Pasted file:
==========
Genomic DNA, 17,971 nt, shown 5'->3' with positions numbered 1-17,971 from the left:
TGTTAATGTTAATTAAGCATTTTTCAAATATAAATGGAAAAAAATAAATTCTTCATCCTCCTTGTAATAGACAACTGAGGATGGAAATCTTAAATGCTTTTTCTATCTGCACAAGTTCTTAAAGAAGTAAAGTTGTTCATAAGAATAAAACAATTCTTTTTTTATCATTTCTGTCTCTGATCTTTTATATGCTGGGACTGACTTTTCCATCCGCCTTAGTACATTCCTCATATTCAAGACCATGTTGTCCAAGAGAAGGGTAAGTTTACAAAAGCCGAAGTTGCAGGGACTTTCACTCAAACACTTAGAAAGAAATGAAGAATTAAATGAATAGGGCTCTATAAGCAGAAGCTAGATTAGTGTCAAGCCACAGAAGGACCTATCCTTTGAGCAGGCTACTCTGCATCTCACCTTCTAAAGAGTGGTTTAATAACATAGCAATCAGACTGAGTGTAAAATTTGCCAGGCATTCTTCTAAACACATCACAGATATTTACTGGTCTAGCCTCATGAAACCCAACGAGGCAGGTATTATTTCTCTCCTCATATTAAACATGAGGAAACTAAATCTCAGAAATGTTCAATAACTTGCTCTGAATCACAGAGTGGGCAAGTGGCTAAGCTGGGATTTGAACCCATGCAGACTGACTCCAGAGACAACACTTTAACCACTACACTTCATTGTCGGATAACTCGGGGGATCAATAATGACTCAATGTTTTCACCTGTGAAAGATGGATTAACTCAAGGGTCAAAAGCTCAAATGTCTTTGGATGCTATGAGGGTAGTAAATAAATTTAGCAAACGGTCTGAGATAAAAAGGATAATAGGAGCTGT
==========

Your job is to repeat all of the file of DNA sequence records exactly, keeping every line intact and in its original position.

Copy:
Genomic DNA, 17,971 nt, shown 5'->3' with positions numbered 1-17,971 from the left:
TGTTAATGTTAATTAAGCATTTTTCAAATATAAATGGAAAAAAATAAATTCTTCATCCTCCTTGTAATAGACAACTGAGGATGGAAATCTTAAATGCTTTTTCTATCTGCACAAGTTCTTAAAGAAGTAAAGTTGTTCATAAGAATAAAACAATTCTTTTTTTATCATTTCTGTCTCTGATCTTTTATATGCTGGGACTGACTTTTCCATCCGCCTTAGTACATTCCTCATATTCAAGACCATGTTGTCCAAGAGAAGGGTAAGTTTACAAAAGCCGAAGTTGCAGGGACTTTCACTCAAACACTTAGAAAGAAATGAAGAATTAAATGAATAGGGCTCTATAAGCAGAAGCTAGATTAGTGTCAAGCCACAGAAGGACCTATCCTTTGAGCAGGCTACTCTGCATCTCACCTTCTAAAGAGTGGTTTAATAACATAGCAATCAGACTGAGTGTAAAATTTGCCAGGCATTCTTCTAAACACATCACAGATATTTACTGGTCTAGCCTCATGAAACCCAACGAGGCAGGTATTATTTCTCTCCTCATATTAAACATGAGGAAACTAAATCTCAGAAATGTTCAATAACTTGCTCTGAATCACAGAGTGGGCAAGTGGCTAAGCTGGGATTTGAACCCATGCAGACTGACTCCAGAGACAACACTTTAACCACTACACTTCATTGTCGGATAACTCGGGGGATCAATAATGACTCAATGTTTTCACCTGTGAAAGATGGATTAACTCAAGGGTCAAAAGCTCAAATGTCTTTGGATGCTATGAGGGTAGTAAATAAATTTAGCAAACGGTCTGAGATAAAAAGGATAATAGGAGCTGT